Part 1: Hello SAM! – The Interface Between Finance, Legal and IT

By Diederik Van der Sijpe, Deloitte

Why? Risks? Advantages?

How many software licenses does your organization need? Who is responsible for managing all of the installed software? Which costs are linked to your software contracts? For many organizations, Software Asset Management (SAM) is still a relatively unknown field. However, building an effective SAM program can deliver organizations many advantages such as cost savings and the ability to curb various risks linked to the use of software within an organization. In this article, we discuss the importance of SAM and the advantages for your organization.

1. Introduction
The Importance of SAM

If a CFO is asked who within his or her organization is responsible for their fleet, he or she will be able to point out the responsible individual without a doubt. However, if we ask who is responsible for managing the software assets within the same organization, there is a big chance that the question will not be answered or that an ambiguous answer will be provided.

Historically speaking, there has been less attention devoted to the costs and risks of software assets. In comparison, the person responsible for IT will have a fairly good idea of what physical hardware (printers, servers, PCs, etc.) they “own.” Of course, this has a lot to do with the physical aspect of these assets. The use of software, which is intangible and can be easily copied and transferred, cannot be determined by a regular stock count, for example. Monitoring and reporting the use of software requires a more structured approach.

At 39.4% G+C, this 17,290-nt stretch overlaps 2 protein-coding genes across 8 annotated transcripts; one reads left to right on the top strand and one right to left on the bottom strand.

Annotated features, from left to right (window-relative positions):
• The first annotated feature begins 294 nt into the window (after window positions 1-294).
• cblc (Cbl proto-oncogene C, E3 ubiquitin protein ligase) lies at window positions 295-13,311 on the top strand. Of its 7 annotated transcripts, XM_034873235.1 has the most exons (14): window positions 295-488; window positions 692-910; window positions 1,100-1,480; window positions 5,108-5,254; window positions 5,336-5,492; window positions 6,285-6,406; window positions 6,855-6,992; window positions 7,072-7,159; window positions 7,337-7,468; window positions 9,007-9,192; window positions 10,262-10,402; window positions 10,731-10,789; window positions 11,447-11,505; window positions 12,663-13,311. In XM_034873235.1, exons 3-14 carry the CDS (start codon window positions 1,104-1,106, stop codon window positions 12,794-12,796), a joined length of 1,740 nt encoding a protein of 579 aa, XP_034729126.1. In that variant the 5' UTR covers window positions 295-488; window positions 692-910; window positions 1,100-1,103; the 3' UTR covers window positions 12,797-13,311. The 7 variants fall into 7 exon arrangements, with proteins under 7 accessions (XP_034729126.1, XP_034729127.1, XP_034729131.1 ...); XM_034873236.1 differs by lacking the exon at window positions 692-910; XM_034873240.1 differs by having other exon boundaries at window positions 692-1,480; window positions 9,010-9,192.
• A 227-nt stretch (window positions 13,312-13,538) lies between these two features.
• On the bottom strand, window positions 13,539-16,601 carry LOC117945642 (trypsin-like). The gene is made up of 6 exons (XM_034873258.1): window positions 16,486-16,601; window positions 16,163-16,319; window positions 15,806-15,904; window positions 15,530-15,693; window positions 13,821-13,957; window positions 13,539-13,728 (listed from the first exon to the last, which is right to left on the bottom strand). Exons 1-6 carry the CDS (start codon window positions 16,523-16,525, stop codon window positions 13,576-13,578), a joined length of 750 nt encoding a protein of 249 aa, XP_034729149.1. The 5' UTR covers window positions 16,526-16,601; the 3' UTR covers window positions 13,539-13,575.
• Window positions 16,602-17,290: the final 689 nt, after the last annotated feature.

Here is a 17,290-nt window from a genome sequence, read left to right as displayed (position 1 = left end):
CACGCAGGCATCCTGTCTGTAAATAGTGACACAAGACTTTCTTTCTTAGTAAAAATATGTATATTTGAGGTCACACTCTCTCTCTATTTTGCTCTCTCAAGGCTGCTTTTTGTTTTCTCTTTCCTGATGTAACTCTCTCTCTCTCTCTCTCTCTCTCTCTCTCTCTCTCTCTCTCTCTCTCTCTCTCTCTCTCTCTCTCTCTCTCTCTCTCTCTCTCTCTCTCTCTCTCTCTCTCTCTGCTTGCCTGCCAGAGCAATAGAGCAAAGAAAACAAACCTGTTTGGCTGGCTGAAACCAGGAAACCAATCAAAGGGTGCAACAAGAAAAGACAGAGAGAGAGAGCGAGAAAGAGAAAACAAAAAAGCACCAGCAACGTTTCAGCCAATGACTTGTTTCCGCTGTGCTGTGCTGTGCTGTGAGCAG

Due to the growing share of software in IT costs (several industry studies show that the estimated costs regarding software can reach up to 20 percent of the total IT budget), it has become vital for organizations to implement strategies and processes which will manage these assets more actively. The purpose, therefore, is to make sure that investments in software are well managed and to maximize the return on the software investments.

Definitions

Software is described as an intangible good protected by copyright and can only be used if all terms and conditions of the software providers are met. As a consequence, all installed software has to be managed in accordance with these terms and conditions. If the latter is not done, negative legal and financial implications can arise for organizations.

In general, Software Asset Management (SAM) can be regarded as a method for providing a single, integrated overview of the installed software with respect to the purchased licenses. Nonetheless, Software Asset Management implies much more than that.